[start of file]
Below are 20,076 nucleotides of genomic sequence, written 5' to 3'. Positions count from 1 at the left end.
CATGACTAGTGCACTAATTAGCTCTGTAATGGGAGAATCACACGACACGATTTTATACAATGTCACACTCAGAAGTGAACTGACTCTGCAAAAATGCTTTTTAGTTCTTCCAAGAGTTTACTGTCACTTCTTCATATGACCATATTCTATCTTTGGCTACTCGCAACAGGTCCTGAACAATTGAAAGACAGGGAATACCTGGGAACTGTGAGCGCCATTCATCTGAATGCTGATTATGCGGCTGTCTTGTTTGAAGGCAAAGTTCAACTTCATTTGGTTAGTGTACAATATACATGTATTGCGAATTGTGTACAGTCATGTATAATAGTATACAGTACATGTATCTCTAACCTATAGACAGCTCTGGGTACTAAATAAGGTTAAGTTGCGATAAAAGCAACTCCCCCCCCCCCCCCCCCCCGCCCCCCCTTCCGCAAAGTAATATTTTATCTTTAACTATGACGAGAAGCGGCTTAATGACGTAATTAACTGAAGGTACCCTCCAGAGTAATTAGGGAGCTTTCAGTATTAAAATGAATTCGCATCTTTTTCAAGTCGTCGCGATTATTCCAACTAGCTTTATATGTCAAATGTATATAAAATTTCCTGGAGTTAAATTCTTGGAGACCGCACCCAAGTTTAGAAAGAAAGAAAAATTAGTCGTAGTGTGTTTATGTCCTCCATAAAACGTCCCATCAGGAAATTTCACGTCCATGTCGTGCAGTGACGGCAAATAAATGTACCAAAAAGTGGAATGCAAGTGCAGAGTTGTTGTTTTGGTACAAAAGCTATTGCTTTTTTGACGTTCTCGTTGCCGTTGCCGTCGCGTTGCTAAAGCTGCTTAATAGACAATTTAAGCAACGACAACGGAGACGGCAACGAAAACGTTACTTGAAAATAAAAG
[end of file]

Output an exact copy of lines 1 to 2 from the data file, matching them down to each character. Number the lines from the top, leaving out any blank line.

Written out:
Below are 20,076 nucleotides of genomic sequence, written 5' to 3'. Positions count from 1 at the left end.
CATGACTAGTGCACTAATTAGCTCTGTAATGGGAGAATCACACGACACGATTTTATACAATGTCACACTCAGAAGTGAACTGACTCTGCAAAAATGCTTTTTAGTTCTTCCAAGAGTTTACTGTCACTTCTTCATATGACCATATTCTATCTTTGGCTACTCGCAACAGGTCCTGAACAATTGAAAGACAGGGAATACCTGGGAACTGTGAGCGCCATTCATCTGAATGCTGATTATGCGGCTGTCTTGTTTGAAGGCAAAGTTCAACTTCATTTGGTTAGTGTACAATATACATGTATTGCGAATTGTGTACAGTCATGTATAATAGTATACAGTACATGTATCTCTAACCTATAGACAGCTCTGGGTACTAAATAAGGTTAAGTTGCGATAAAAGCAACTCCCCCCCCCCCCCCCCCCCGCCCCCCCTTCCGCAAAGTAATATTTTATCTTTAACTATGACGAGAAGCGGCTTAATGACGTAATTAACTGAAGGTACCCTCCAGAGTAATTAGGGAGCTTTCAGTATTAAAATGAATTCGCATCTTTTTCAAGTCGTCGCGATTATTCCAACTAGCTTTATATGTCAAATGTATATAAAATTTCCTGGAGTTAAATTCTTGGAGACCGCACCCAAGTTTAGAAAGAAAGAAAAATTAGTCGTAGTGTGTTTATGTCCTCCATAAAACGTCCCATCAGGAAATTTCACGTCCATGTCGTGCAGTGACGGCAAATAAATGTACCAAAAAGTGGAATGCAAGTGCAGAGTTGTTGTTTTGGTACAAAAGCTATTGCTTTTTTGACGTTCTCGTTGCCGTTGCCGTCGCGTTGCTAAAGCTGCTTAATAGACAATTTAAGCAACGACAACGGAGACGGCAACGAAAACGTTACTTGAAAATAAAAG